Community Report Recommendations: NASEMS 2012

New Research Opportunities in the Earth Sciences

A strong theme developed in many of the previous sections of this report is the pressing need to enhance the community’s capacity to produce high-quality dates. The recent pace of innovation of new methods, ranging from radiometric dating to thermochronometry to surface exposure dating, has generated exciting new scientific opportunities and a large unmet demand for measurements. New mechanisms for supporting geochronology laboratories will be required to efficiently develop these opportunities and to promote continued technical advances in the coming decade. In this regard, this aspect of EAR-funded facilities requires the special attention given in this report to how to service the expanding needs of the community relative to other core facilities noted above that underlie opportunity areas.

Traditionally, age determinations have been made in single principal investigator (PI) laboratories. These laboratories are usually funded by a combination of grants directly to the laboratory PI and to investigators with which the PI collaborates. However, as the technical complexity of the measurements and the cost of instrumentation rise, this model is becoming financially unsustainable. In addition, there is a sense among potential users that this model does not serve the community as broadly and effectively as it could.

One way forward is for EAR to entertain proposals that seek funding for major new facilities capable of meeting these challenges. The committee prefers to avoid being overly prescriptive of what such a facility should look like—whether it be a single laboratory or an alliance of multiple laboratories, whether it be focused on a single method or a range of methods, and so forth. However, a collection of important objectives for such facilities is offered:

  1. The best science outcomes occur when strong intellectual engagement exists between the investigators who make the measurements and those who use them. This extends all the way from the inception of a project, through sampling strategy and sample selection, to the collection and interpretation of results. The committee believes that a simple analysis-for-hire scheme is unlikely to yield results of consistent high quality.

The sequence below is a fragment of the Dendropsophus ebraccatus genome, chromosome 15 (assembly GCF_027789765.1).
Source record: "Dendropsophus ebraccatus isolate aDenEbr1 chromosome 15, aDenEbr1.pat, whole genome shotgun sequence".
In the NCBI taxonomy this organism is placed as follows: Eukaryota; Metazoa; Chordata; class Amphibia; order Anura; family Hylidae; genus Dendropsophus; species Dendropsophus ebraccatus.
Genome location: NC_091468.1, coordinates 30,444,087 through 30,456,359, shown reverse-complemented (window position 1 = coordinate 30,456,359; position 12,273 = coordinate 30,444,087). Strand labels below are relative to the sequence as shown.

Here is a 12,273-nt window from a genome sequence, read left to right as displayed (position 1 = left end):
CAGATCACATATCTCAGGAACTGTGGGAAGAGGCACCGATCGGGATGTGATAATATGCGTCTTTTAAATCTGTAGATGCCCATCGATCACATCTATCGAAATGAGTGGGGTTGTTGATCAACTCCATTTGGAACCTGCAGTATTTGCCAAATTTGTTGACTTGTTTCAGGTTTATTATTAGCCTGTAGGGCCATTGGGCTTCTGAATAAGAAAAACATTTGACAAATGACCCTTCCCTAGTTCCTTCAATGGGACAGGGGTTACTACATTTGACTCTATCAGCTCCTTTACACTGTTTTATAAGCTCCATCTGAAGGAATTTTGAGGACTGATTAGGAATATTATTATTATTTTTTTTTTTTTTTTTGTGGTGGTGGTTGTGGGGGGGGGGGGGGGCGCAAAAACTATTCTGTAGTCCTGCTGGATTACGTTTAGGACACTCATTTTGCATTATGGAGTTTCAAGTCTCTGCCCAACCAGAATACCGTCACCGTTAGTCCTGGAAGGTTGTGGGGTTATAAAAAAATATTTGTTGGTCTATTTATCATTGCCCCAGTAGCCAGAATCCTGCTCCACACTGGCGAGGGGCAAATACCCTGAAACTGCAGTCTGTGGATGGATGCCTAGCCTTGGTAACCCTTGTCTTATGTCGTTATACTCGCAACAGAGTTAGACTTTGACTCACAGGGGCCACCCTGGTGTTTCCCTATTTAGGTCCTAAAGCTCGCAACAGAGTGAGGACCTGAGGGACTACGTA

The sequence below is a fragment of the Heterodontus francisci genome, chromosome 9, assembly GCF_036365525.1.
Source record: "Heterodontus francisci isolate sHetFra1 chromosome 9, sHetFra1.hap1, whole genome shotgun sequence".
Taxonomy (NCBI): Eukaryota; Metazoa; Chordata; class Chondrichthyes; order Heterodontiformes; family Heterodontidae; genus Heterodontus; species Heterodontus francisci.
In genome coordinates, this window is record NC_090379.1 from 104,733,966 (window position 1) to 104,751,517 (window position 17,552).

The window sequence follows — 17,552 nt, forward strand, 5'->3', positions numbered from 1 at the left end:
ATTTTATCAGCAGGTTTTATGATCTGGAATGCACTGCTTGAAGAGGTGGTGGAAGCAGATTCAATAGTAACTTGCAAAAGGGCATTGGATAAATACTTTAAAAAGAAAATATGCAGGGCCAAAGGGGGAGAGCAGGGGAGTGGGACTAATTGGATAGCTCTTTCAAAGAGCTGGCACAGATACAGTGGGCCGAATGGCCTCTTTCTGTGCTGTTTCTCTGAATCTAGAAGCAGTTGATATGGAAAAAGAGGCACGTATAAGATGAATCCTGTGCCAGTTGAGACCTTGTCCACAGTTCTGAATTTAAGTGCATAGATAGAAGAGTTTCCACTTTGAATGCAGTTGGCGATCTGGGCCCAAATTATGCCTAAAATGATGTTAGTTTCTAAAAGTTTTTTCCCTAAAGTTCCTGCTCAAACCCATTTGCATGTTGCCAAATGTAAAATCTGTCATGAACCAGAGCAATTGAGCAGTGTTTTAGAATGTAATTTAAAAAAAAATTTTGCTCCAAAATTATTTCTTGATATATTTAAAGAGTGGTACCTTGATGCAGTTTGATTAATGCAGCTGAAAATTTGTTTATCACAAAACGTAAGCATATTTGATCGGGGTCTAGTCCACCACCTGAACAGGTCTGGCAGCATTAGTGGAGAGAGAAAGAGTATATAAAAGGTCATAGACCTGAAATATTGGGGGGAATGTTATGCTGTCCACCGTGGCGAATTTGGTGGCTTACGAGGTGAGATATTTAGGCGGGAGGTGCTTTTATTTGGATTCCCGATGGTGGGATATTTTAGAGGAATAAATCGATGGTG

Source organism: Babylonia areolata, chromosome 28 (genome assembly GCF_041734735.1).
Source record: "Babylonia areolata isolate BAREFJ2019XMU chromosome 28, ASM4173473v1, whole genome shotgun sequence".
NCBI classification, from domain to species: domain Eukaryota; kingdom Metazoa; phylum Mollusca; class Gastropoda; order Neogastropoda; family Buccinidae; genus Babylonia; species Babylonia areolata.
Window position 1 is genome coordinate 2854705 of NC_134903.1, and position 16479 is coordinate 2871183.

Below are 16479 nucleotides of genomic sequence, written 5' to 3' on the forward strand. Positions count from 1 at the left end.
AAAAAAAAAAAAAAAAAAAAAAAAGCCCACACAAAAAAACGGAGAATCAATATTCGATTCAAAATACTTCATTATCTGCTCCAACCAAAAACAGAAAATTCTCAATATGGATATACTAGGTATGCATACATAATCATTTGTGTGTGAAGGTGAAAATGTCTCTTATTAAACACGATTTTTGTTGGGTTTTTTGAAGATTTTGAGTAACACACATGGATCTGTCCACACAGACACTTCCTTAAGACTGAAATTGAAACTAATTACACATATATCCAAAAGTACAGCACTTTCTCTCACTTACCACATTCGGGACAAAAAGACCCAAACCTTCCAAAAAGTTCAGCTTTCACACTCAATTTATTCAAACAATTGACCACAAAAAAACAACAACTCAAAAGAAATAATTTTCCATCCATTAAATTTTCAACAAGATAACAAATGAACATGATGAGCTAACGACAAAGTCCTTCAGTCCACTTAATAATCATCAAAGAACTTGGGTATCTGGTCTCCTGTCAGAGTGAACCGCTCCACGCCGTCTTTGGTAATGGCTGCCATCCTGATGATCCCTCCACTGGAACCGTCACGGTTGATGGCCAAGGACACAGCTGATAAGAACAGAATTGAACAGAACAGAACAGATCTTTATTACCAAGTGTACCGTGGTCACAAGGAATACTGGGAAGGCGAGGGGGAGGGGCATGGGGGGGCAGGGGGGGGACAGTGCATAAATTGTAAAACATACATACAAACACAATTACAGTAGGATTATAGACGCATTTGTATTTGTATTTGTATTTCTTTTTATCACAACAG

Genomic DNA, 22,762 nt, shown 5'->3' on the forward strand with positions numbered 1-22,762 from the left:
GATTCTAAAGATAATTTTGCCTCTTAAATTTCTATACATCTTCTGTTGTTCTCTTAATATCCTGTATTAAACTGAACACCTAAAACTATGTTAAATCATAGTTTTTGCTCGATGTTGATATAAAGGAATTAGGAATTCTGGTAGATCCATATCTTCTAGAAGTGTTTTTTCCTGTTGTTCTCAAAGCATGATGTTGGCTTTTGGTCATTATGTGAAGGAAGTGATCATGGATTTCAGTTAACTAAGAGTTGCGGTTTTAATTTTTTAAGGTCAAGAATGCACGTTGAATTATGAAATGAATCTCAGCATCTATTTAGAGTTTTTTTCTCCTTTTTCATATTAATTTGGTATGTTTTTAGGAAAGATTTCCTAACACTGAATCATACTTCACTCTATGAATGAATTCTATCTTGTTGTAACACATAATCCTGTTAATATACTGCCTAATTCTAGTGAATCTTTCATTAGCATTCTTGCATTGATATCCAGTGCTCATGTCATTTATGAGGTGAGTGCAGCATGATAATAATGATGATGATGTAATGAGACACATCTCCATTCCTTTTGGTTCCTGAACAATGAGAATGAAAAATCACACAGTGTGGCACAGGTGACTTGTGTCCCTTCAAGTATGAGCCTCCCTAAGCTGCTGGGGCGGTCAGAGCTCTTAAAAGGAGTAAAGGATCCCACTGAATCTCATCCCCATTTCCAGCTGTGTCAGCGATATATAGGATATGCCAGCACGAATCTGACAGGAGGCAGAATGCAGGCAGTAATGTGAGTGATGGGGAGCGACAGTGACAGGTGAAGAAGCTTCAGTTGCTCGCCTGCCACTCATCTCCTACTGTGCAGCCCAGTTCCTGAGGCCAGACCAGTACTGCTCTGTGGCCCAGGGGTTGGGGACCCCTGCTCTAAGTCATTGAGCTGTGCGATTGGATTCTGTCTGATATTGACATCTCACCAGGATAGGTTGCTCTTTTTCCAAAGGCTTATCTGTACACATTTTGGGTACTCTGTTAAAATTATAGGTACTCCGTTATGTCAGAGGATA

2. It will be useful to identify mechanisms that will encourage broad community access to the facilities.
  3. It would be useful if facilities were encouraged or required to routinely demonstrate that the quality of their results meet the standard expected by the community they serve. Such a demonstration would eliminate any questions regarding the integrity of ages produced.
  4. The education of investigators, especially students and post-docs, is an essential goal of these facilities. The education of geochronologists and that of users of geochronology are equally important. Intellectual isolation of measurements from applications is best avoided.
  5. A component of the support given to facilities could be used to innovate new or better methods.
  6. Traditional single-PI laboratories doing high quality, innovative research will remain essential to the vitality of the field.

The facilities envisioned here could be quite expensive, and the committee does not prescribe a specific funding mechanism. In its boldest implementation the committee can envision creating one or more national geochronology centers that would require capitalization and operating costs that exceed the capacity of existing NSF-EAR programs, including the Major Research Instrumentation (MRI) program.

Alternatively, single PI laboratories or networks of such laboratories could potentially fulfill the same objectives but would require substantially more support and more commitment to serving community needs than if implemented through current EAR programs.

Recommendation: EAR should explore new mechanisms for geochronology laboratories that will service the geochronology requirements of the broad suite of research opportunities while sustaining technical advances in methodologies. The approaches may involve coordination of multiple facilities and investment in service facilities.